The government has proffered a substantial amount of evidence that, at this stage, supports the charges against Mr. Whitton and favors Mr. Whitton's detention pending trial. The evidence presented to the Court at this point includes BWC video footage from multiple MPD officers, video footage from publicly available sources, U.S. Capitol surveillance images, photographic evidence, and text messages between Mr. Whitton and acquaintances regarding the January 6, 2021 events and Mr. Whitton's state of mind. See Gov't’s Mot., ECF No 35 at 4-15; Gov't’s Reply, ECF No. 48 at 2-6, 9-10.

The government describes the video evidence against Mr. Whitton as "objective and unwavering," see Gov't’s Reply, ECF No. 48 at 9; and the Court agrees. The video evidence clearly shows Mr. Whitton not only attacked MPD officers with a crutch, but also that he was the first member of the mob on the lower western terrace to drag an MPD officer from his post under the archway into the crowd, which kicked off terrifying assaults on both Officer B.M. and Officer A.W., resulting in injury to both. See Storyful Video Footage, Ex. 1 to Gov't’s Mot., ECF No. 35; Officer A.W.’s Body Worn Camera ("BWC") Footage, Ex. 2 to Gov't’s Mot., ECF No. 35; Officer C.M.’s BWC Footage, Ex. 3 to Gov't’s Mot., ECF No. 35. Additional photographic evidence shows that Mr. Whitton participated in a second attack against law enforcement twenty minutes after the first. Gov't’s Reply, ECF No. 48 at 2-3. A confidential informant and another witness have identified the individual seen in certain still photographs at the U.S. Capitol and a "Stop the Steal" rally the day before as Mr. Whitton. Gov't’s Mot., ECF No. 35 at 11-14. And Mr. Whitton confirmed his participation in the events, including the brutal attack on Officer B.M., with text messages to an acquaintance wherein he: (1) displayed a bloodied hand and said he "fed" Officer B.M. "to the people"; (2) said he did not know Officer B.M.’s "status" and "d[id]n't care [to be honest]"; (3) said he did not go inside the U.S. Capitol "but everything else [he] was in the middle of"; (4) said that although he "didn't see weapons," he saw "organic sh**" among rioters "on our side"; and (5) said he and other rioters "got wild." Gov't’s Mot., ECF No. 35 at 13-14; Gov't’s Reply, ECF No. 48 at 3-4.

Mr. Whitton has not presented any video or photographic evidence that counters what has been proffered by the government. His only arguments under this Section 3142(g) factor are that it is "impossible to comment o[n] the weight of evidence against Mr. Whitton" because counsel has only received "limited discovery" from the government, and Mr. Whitton is presumed innocent of the charges against him until there is a conviction in this case. See Def.’s Opp'n, ECF No. 45 at 3. Neither argument is persuasive for purposes of the instant motion. First, Mr. Whitton has the same evidence the Court has, which the Court just described. Having evaluated that evidence, the Court finds that it is not "impossible to comment o[n]" its weight, but rather it is quite possible to conclude, as Chief Judge Howell did when confronted with a similar volume and quality of evidence in Chrestman , that the weight of that evidence is "overwhelming" and "strongly favors detention." Chrestman, 525 F.Supp.3d at 28. Second, Mr. Whitton's argument that he is presumed innocent of the charges before he is convicted is misplaced. The Court is not making a final determination as to whether the evidence supports a conviction beyond a reasonable doubt; rather, the Court is evaluating the evidence—as all courts must do when determining whether a defendant must be held in custody pending trial pursuant to 18 U.S.C. § 3142 —to determine if clear and convincing evidence supports a finding that no condition or combination of conditions will reasonably assure the safety of any other person and the community were Mr. Whitton to be released pending trial. 18 U.S.C. § 3142(e)(1) and (g)(2). In consideration of weight of the evidence against Mr. Whitton, the Court finds that the second 18 U.S.C. § 3142(g) factor weighs against Mr. Whitton and in favor of his continued pretrial detention on the basis that no condition or combination of conditions will reasonably assure the safety of the community. See Chrestman, 525 F.Supp.3d at 28–29.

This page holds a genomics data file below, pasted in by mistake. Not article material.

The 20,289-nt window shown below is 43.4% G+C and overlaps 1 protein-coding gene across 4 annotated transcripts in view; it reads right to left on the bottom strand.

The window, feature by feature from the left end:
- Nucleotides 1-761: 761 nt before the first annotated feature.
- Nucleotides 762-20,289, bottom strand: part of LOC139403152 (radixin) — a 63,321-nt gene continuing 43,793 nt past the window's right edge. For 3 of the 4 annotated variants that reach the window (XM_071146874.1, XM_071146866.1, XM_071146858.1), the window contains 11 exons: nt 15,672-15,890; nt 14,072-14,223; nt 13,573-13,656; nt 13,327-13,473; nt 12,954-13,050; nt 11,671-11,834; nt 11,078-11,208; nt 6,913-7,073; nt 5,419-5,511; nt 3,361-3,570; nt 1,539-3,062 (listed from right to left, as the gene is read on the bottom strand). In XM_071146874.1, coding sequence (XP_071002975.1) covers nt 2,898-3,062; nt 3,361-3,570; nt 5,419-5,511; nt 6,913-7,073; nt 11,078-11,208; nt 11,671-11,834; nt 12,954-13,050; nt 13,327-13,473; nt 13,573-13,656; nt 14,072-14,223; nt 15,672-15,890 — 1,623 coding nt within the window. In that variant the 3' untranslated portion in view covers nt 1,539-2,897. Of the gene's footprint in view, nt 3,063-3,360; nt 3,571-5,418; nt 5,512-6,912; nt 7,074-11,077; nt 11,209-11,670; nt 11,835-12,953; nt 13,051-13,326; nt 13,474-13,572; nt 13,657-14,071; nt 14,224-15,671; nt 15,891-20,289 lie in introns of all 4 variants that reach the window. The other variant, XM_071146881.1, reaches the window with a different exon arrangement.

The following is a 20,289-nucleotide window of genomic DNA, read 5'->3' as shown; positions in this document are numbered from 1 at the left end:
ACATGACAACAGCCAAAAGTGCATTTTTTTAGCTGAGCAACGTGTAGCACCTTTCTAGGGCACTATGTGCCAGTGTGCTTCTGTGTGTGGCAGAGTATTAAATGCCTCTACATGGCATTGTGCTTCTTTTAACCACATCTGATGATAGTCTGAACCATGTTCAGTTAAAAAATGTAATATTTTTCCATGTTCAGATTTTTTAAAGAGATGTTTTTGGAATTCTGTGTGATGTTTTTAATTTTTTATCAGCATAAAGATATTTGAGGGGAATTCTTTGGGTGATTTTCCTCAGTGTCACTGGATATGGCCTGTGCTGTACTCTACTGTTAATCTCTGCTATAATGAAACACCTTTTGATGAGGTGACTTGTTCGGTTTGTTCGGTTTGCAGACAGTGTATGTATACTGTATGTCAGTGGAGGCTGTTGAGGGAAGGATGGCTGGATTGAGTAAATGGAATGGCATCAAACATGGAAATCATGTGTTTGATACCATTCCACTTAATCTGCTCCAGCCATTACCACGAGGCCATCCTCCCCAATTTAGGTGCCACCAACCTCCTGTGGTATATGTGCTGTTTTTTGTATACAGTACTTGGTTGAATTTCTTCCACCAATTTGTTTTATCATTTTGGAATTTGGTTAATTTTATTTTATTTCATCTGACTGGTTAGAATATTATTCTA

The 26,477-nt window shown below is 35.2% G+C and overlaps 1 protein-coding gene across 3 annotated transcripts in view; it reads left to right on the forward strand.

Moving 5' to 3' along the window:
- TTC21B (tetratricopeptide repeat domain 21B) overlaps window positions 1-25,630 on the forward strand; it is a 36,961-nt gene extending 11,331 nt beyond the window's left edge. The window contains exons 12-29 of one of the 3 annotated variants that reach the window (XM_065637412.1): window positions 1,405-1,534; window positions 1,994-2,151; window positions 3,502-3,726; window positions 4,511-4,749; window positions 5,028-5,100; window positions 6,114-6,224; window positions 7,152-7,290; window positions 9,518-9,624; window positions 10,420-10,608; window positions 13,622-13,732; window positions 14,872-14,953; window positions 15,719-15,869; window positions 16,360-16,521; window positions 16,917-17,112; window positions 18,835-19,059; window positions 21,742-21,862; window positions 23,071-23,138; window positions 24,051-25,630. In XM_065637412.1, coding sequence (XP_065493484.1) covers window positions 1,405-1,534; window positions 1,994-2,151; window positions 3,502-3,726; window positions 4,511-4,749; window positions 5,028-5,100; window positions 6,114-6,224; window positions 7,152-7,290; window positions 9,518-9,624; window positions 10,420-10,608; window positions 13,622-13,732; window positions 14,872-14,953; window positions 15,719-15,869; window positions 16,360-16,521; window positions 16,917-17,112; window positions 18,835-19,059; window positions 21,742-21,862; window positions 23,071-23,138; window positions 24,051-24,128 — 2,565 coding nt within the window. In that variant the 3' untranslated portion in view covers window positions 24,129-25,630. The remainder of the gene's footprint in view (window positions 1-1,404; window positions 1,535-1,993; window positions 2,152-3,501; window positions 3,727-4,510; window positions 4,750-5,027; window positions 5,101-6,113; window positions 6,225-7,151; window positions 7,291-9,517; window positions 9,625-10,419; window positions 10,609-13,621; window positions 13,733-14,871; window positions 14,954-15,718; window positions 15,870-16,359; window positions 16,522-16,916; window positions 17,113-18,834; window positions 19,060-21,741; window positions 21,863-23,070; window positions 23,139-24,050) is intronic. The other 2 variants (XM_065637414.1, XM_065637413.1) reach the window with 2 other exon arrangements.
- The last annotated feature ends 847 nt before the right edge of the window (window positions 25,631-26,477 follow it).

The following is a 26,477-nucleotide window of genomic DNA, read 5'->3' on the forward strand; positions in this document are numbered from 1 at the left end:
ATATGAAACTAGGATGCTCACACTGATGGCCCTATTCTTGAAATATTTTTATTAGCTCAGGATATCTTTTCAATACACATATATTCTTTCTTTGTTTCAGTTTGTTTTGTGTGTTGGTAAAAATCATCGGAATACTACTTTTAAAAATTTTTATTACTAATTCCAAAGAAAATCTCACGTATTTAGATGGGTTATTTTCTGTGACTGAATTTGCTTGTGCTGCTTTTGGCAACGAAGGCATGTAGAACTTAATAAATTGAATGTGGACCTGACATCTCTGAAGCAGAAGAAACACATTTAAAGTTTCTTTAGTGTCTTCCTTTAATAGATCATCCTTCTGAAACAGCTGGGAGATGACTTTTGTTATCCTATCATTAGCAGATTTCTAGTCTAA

3. The History and Characteristics of the Defendant

Under the third factor, the Court must consider Mr. Whitton's history and characteristics. 18 U.S.C. § 3142(g)(3). The Court considers Mr. Whitton's "character, physical and mental condition, family ties, employment, financial resources, length of residence in the community, community ties, past conduct, history relating to drug or alcohol abuse, criminal history, and record concerning appearance at court proceedings," 18 U.S.C. § 3142(g)(3)(A) ; and "whether, at the time of the current offense or arrest, [Mr. Whitton] was on probation, on parole, or on other release, id. § 3142(g)(3)(B).